Based on Jesus’ words in the Sermon on the Mount, Walter would have considered it impure to look on a woman lustfully, since thinking of her – using the current vernacular – as a sex toy was tantamount to sexual intercourse. And from the Apostle Paul’s writing he would have regarded older women with the respect due a mother and younger women as a beloved sister. Just think how those in the Me Too movement would have benefitted if their abusers had followed this virtuous course instead of yielding to the natural impulses induced by testosterone.

There is far more to purity than sexual restraint. At least in the theological worldview of Walter’s training. Purity requires refinement. This is not a pleasant prospect. Refining is a smith’s occupation in which a metal substance is heated to the point of liquification so the dross can be skimmed from its surface. It is a repeated act with someone having the skills of a silversmith could judge the metal’s purity by how clearly he could see his reflection in the molten metal. For the Princeton grad, the image Walter would have wanted to have reflected in the malleable mirror of his soul would be the face of God. His motivation was not rooted in self, but in an awareness of how his thoughts and deeds will impact others. As we have already noted, others who are important to him. This is assuring someone else’s wellbeing.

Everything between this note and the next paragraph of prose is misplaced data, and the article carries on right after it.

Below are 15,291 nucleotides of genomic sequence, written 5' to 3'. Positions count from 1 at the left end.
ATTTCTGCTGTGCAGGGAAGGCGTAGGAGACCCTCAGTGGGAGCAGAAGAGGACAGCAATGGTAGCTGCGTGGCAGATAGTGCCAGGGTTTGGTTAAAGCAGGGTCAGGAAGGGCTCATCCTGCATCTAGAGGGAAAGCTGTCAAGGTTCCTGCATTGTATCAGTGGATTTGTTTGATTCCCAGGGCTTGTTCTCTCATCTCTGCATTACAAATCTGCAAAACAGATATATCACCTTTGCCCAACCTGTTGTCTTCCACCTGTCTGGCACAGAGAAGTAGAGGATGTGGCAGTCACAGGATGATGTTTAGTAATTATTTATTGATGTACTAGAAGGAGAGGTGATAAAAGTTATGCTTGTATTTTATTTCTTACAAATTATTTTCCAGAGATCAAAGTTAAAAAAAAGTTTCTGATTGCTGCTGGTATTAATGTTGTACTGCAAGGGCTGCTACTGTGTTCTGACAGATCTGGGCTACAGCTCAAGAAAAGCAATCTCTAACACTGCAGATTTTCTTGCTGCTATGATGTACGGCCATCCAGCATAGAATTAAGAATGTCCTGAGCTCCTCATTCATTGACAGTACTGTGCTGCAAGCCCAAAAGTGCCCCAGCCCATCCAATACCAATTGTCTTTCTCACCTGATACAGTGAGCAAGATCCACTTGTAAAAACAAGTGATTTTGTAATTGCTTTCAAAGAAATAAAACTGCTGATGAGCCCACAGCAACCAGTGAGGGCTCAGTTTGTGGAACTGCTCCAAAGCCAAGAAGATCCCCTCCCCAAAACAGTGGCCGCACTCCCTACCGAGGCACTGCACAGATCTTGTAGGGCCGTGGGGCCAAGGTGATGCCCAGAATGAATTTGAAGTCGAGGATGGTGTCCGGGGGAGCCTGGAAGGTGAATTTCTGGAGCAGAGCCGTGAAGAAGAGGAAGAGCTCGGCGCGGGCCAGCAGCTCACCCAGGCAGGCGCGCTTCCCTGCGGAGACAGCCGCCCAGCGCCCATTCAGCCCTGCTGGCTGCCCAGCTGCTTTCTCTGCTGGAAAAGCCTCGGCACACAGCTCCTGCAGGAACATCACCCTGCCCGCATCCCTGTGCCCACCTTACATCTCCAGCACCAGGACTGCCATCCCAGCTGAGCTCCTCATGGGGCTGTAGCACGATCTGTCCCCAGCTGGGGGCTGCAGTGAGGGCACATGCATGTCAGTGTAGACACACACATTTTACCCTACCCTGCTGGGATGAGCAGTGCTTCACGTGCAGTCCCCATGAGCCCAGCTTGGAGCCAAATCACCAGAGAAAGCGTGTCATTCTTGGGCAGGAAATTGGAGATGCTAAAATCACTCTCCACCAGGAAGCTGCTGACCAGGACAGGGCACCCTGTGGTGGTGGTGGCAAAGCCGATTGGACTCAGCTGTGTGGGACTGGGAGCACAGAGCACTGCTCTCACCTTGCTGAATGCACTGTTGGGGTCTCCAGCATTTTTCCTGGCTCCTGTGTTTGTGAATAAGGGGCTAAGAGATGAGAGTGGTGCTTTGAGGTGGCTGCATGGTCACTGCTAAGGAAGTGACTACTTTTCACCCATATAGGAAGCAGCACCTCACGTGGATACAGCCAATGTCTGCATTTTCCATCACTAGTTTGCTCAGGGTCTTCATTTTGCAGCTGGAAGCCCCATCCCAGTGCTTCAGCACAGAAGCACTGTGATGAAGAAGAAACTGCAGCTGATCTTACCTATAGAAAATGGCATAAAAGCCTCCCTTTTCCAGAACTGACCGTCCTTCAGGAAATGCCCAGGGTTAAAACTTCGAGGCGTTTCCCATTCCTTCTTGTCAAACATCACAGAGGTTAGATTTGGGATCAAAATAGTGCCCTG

We are well beyond prudery here. It is about a commitment to a standard that ignores human nature and its whims in order to pursue what some have traditionally called higher ground. For Walter it was more. It was character establishing the guidelines for conscience so that his thoughts and actions would benefit others.

True

I would be true, for there are those who trust me.

This quotation is the first line of a 1905 poem written by Harold Arnold Walter as a Christmas present for his mother. It is just happenstance that I came across it recently in an old hymnal, but it seems to be a nice coincidence that I can use the poem as the source of a new web log series at this time of the year given the poem’s Christmas origin.

Its primary appeal, to me at least, is its essential theme about one’s personal character. Walter, a man of three first names, appears to have given the concept a great deal of thought and felt compelled to commit his conclusions to verse. Each of his composition’s twelve lines identifies a distinct character trait he felt worth cultivating. Each line also provides a concise reason for why this was so.